From her perspective, forgiveness seemed too easy for Biff. Even when others made heartfelt appeals for her to let it go, she would not relent. She knew she was right—or wanted others to believe she was. She felt people did not understand. How could they? They did not live with Biff, and only a few knew the soul-rending effect porn could have on a spouse. She saw Biff for who he was—a hypocritical fool, which soured her belief in his genuine repentance. As she said, “He did not willingly confess his sins; I caught him!” She believed he probably would have never confessed his sin if she had not found the strip club receipt. She was more than likely correct. Biff even said as much. Though he wanted help, he was too weak in his faith to trust God enough with the most powerful and darkest secret of his life. Plus, he enjoyed his shiny Christian reputation.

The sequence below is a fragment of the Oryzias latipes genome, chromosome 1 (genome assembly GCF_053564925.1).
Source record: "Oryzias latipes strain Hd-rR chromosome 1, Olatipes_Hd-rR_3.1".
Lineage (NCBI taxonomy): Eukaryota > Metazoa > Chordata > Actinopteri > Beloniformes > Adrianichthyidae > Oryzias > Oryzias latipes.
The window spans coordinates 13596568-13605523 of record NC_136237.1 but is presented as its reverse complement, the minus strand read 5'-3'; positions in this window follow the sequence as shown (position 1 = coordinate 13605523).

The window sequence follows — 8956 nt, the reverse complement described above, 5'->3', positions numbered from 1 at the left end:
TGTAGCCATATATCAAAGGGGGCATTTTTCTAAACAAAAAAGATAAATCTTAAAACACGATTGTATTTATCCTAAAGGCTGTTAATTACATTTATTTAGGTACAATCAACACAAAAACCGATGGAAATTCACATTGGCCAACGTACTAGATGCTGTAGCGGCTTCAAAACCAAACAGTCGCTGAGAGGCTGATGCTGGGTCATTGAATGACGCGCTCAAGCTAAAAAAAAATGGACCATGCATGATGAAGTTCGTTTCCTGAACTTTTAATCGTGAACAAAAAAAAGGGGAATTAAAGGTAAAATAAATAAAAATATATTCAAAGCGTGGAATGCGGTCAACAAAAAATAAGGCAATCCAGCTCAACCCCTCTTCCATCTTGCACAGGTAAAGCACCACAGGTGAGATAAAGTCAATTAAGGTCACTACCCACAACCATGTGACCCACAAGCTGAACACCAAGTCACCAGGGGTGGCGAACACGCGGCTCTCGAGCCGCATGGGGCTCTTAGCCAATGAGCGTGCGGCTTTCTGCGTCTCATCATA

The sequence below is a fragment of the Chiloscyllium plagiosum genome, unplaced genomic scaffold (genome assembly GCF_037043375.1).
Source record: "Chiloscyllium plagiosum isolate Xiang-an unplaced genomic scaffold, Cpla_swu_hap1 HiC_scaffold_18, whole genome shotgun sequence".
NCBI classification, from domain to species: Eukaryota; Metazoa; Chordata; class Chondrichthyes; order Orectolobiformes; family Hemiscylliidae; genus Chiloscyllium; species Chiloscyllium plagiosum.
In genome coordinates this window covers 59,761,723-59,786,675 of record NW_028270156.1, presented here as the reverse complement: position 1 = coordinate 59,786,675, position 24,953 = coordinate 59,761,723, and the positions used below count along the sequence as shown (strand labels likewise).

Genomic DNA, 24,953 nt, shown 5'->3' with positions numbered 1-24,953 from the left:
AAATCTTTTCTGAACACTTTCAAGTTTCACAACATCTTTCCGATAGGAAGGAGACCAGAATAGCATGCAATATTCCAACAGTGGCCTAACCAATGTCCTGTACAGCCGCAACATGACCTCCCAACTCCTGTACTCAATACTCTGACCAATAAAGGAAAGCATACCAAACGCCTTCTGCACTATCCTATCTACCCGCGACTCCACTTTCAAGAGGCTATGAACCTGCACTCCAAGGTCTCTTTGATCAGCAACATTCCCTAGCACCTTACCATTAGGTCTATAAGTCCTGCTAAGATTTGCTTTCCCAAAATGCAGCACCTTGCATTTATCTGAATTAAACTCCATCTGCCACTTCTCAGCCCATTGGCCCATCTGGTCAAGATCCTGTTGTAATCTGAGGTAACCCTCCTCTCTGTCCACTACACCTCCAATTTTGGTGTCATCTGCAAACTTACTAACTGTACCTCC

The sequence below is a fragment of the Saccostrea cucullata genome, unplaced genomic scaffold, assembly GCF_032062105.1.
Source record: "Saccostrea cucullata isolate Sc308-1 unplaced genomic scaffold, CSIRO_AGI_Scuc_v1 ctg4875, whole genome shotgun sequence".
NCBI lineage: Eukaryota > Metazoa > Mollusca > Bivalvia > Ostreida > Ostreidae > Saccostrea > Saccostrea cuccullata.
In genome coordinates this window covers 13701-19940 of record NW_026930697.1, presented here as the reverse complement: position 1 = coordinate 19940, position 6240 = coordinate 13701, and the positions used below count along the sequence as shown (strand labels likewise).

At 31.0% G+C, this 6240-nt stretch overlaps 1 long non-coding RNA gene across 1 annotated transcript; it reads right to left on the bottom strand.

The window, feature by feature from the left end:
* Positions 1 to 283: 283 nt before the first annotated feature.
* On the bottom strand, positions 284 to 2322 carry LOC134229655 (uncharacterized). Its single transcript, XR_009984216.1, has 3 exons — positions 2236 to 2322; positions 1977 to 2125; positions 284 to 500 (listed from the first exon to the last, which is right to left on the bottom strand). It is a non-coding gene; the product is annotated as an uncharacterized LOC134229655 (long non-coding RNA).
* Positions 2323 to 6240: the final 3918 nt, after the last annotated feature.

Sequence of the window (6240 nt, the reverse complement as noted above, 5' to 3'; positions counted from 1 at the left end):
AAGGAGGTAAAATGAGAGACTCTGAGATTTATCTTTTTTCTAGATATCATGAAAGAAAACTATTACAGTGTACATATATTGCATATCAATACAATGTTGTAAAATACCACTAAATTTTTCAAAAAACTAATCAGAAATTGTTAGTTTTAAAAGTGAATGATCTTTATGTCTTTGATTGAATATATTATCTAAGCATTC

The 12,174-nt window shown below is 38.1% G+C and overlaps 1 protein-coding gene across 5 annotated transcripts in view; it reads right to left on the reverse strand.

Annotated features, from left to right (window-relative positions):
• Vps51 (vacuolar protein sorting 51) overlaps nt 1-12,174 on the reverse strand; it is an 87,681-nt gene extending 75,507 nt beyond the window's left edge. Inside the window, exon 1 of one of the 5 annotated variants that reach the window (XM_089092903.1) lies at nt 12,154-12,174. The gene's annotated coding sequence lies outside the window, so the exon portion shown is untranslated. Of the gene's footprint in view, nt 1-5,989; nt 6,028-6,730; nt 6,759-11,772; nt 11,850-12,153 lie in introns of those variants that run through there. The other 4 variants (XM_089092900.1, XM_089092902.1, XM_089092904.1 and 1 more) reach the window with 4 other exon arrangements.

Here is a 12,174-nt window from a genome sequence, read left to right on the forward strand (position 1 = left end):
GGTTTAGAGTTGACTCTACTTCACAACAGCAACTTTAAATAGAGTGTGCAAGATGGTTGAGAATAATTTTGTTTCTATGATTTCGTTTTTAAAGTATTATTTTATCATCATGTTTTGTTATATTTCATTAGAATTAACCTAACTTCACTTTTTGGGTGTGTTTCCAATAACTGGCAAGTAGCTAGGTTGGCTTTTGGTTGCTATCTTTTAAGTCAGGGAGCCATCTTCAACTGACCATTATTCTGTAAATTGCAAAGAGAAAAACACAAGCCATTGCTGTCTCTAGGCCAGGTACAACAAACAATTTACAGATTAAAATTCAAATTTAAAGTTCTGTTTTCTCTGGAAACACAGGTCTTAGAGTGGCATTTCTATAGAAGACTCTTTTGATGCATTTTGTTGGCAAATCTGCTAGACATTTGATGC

Mable did say that she had forgiven him, but there was nothing in her attitude and actions that would support her claim. During counseling, Mable’s counselor talked to her about her unwillingness to forgive. The actual truth eventually came out: her belief that she lived alone her entire marriage and that God never intervened in the nightmare. Mable was hurt and felt it wasn’t proportionally equitable to forgive after a year when she repeatedly suffered for two decades. The more sinister side of Mable believed that if she forgave Biff for his sin, it would be like he never sinned. From her perspective, he would get off free and clear, and the door of her nightmare would close as though it had never happened. That was not tenable for Mable. She was bitter and not ready to forget her hurt. In some ways, her hurt was a form of security. It was a reminder that kept her vigilant about what a person could do to her. She was like an institutionalized convict who couldn’t live in any other place but the prison of unforgiveness.